9) These businesses already enjoy certain perks that other businesses do not, but tilting that landscape further creates a larger disparity than already in place.

    10) I do not like term limits on publicly elected offices, but I would like to see term limits on leadership roles. Term limits takes away a voice from people. Not all elected officials are bad, not are all good. Term limits can oust a good leader just as much as a bad leader. But if the leadership roles are limited, then it allows good leaders to remain elected just take on different challenges as an elected leader. The entire state has no say on Mike Madigan’s election – he’s the poster child for Term Limits, right? But by limiting the term of his “leadership” as speaker, does allow for others to take on the role.

    11) Hard to say because politics is hardly an application of Christian teachings, where we are instilled with beliefs to help others, love and lead. And yet, the pervasive partisan ugliness restricts lawmakers from good conscious voting.

    12) Interesting that opioids are an epidemic in this question, but we had a question earlier about legalizing dope. Why do we compromise our standards? If it’s a drug make it illegal and deal with it. While I would want to expand programs to help people recover from these drugs, I’m dont think the state can afford it given the state of the state. That leaves the federal government to help, and I’m unsure that a comprehensive direction or plan can be made nationally, so it falls back on the states.

    13) HALLELUJAH, yes!!! This is long overdue. We have too many districts represented by people who know ZILCH about our communities. It’s a travesty on both parties that lawmakers couldn’t be fair to constituents, and this reform is 40 years overdue. It’s another reason people leave this state – and there are plenty of reasons for people to leave. It’s time to swing the pendulum the other way and give people reasons to stay in Illinois.

    14) Charter schools are a joke. Education should not be about turning a profit. By allowing charter schools to exist, allows corporate entites to cut corners on education because their #1 goal is turning a profit. We do have serious problems with pensions, but that doesn’t mean we shoudl compromise a child’s education for the sake of turning a buck. Statistically, fewer charter schools exist that outperform public schools; it’s a small number. They have no incentive to educate students; their incentive is profit margins by syphoning public dollars AND charging egregious tuition – and that’s just plain wrong.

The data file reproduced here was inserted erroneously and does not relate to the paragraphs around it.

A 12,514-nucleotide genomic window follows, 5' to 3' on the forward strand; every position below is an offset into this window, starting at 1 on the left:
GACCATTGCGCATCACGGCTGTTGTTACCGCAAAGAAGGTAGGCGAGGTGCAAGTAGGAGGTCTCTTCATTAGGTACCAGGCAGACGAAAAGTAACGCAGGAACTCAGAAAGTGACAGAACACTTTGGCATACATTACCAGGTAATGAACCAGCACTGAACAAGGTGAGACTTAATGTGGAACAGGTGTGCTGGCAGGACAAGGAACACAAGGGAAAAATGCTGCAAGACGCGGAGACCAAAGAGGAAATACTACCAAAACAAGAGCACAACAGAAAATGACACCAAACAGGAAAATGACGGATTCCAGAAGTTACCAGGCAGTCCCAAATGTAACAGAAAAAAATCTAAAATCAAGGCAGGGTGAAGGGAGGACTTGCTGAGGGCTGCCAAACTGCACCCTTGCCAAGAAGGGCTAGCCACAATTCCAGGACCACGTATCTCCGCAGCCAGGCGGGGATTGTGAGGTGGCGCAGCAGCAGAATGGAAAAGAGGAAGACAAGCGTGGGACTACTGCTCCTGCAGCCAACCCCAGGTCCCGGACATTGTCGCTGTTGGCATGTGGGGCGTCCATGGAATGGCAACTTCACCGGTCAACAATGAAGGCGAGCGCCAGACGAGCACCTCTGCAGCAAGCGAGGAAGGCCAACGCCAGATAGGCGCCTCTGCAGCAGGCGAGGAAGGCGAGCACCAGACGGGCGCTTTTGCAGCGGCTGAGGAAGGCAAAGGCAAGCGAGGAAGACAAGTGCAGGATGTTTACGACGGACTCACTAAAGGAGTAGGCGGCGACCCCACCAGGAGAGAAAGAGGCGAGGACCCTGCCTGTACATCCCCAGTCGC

15) Property taxes are the most stable means of revenue for schools. Sales tax fluctuates as people just go to places where taxes are lower. Now, one way for the state to add revenue is something our neighbor states ALL DO – tax services. Today we do not do this, yet we complain about property taxes being high, and the state being in a financial hole. The reality, is we cannot go back to the economy of our youth. It’s not realistic – or sustainable. Other states also impose “use taxes” like on boats and campers/motorhomes. Is that a possible revenue stream – I don’t know; we can’t get out of Partisan Hell.

    16) Desperately needed, but I hate the idea of it being a toll bridge. It’s built to mitigate the traffic, but people are deterred from it because crossing comes at a price. Makes no common sense. Clearly, it’s needed to provide another means for commuters to travel and reduce rush hour gridlock – one that’s 30 years overdue. Reducing commute time is good for workers and good for their families.

    17) Get rid of dark money all together. Get real and get transparent. Dark money does nothing to earn trust with our constituents. And no, no PACs for me.

    18) Yes – the definition of blighted is arcane, antiquated and very loose for interpretation. Again, it’s a joke and needs to be updated for the 21st century.

    19) Sadly, we do need to permanently raise the state income tax back to the temporary rate from several years ago. Also, I would be willing to support (albeit with a sunset provision) a tax on services, similar to our neighbors. Again, we cannot sustain any sort of quality of life in this state by living on the economic standards of our childhood. To that end, I think it’s dishonest that legislators vote themselves payraises, particularly without public knowledge. Clearly, lawmakers failed to earn their pay fgiven the financial state of the state. The fact that the state owes creditors that amount of money is a joke on this state’s lawmakers. Our vendors deserve better than a government that reneges on bills (I consider delays as reneging).

    20) Taking a realistic view of our state’s finances and swallowing the castor oil. This state needs realistic leaders. The blind eyes cast by others for decades is exactly why we are in such a dire financial predicament. Bickering isn’t going to make it better. Cutting state or local revenue doesn’t make it better. This is a reality we must accept as adults. First, start and focus on making Illinois great again, then move on to the nation.

  3. There are plenty of children and parents happy with the charter school the child attends.

    It’s their choice.

    If they don’t like the school, they can attend a different school.

    Lots of attention on Chicago charters now that the CTU affiliated AFT Local 4343, Chicago Alliance of Charter Teachers & Staff’s (Chicago ACTS) United Educators at UNO (UEU) council is considering a strike on UNO Charter School Network (UCSN) in Chicago.

    UNO = United Neighborhood Organization